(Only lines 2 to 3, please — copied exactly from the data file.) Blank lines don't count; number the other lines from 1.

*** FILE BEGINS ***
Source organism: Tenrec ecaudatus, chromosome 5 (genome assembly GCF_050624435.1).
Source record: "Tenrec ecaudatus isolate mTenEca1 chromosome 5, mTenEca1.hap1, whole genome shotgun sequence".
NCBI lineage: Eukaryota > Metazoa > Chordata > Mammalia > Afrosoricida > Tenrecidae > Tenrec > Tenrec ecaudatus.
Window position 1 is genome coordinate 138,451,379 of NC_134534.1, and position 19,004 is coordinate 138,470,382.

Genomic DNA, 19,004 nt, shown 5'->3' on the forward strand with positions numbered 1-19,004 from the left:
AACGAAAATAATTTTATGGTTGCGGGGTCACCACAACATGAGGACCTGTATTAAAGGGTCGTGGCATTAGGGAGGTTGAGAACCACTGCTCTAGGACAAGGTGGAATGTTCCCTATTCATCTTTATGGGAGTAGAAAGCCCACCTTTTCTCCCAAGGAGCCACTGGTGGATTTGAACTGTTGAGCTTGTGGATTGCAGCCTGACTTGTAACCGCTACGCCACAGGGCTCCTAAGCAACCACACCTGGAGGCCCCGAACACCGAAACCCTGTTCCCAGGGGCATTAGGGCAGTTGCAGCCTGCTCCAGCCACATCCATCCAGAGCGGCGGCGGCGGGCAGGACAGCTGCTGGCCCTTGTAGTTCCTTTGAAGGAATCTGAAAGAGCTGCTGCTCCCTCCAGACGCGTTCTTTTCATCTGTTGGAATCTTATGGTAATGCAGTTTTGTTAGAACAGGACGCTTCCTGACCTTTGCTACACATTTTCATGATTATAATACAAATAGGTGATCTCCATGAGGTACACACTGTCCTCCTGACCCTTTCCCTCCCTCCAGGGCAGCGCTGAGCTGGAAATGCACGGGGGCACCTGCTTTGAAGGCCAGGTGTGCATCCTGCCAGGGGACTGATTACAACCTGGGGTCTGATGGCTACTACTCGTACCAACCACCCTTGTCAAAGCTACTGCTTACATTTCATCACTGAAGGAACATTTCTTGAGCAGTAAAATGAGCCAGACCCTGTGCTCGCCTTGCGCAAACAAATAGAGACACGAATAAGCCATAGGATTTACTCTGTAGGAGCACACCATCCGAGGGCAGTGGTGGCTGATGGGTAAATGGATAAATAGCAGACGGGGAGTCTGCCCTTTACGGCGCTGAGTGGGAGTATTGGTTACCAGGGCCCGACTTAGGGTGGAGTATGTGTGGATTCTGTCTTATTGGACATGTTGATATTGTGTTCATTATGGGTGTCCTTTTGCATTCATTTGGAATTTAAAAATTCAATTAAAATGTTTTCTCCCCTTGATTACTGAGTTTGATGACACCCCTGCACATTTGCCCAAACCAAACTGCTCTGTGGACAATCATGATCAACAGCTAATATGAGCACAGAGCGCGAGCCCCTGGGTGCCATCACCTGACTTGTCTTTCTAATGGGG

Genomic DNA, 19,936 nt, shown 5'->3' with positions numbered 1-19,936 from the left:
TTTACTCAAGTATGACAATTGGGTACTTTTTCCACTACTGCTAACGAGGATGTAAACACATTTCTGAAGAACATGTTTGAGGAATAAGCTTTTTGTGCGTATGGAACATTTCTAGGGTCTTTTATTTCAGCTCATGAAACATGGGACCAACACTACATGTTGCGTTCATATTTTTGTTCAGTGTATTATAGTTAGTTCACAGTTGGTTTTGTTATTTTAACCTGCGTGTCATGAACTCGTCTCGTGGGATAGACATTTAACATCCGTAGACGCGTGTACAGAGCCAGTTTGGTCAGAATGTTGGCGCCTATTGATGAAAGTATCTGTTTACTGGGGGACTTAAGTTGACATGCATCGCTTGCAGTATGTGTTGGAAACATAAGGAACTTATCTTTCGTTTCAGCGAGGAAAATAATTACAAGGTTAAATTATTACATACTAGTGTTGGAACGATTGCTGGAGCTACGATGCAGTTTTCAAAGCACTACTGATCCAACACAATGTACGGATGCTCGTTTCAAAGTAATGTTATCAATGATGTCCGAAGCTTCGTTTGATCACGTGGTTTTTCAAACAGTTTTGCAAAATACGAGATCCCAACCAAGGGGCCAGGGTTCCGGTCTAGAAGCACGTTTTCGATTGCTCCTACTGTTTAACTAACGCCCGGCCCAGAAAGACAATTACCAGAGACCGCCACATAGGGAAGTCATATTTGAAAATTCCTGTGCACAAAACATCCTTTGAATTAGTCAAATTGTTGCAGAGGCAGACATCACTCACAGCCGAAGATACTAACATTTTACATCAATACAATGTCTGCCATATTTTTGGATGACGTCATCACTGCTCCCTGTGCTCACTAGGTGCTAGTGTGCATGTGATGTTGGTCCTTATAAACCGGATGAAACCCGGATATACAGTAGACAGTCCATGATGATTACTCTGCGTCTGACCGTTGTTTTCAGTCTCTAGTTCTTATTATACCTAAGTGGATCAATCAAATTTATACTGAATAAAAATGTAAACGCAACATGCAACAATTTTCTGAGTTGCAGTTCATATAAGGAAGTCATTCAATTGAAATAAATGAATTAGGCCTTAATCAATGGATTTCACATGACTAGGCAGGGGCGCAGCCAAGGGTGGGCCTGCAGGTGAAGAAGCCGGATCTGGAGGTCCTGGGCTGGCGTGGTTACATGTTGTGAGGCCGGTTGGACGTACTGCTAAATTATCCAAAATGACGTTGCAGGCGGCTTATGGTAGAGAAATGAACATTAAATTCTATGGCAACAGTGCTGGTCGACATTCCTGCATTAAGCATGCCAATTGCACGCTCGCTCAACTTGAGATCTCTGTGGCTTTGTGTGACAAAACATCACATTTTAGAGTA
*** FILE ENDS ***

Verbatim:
Source record: "Tenrec ecaudatus isolate mTenEca1 chromosome 5, mTenEca1.hap1, whole genome shotgun sequence".
NCBI lineage: Eukaryota > Metazoa > Chordata > Mammalia > Afrosoricida > Tenrecidae > Tenrec > Tenrec ecaudatus.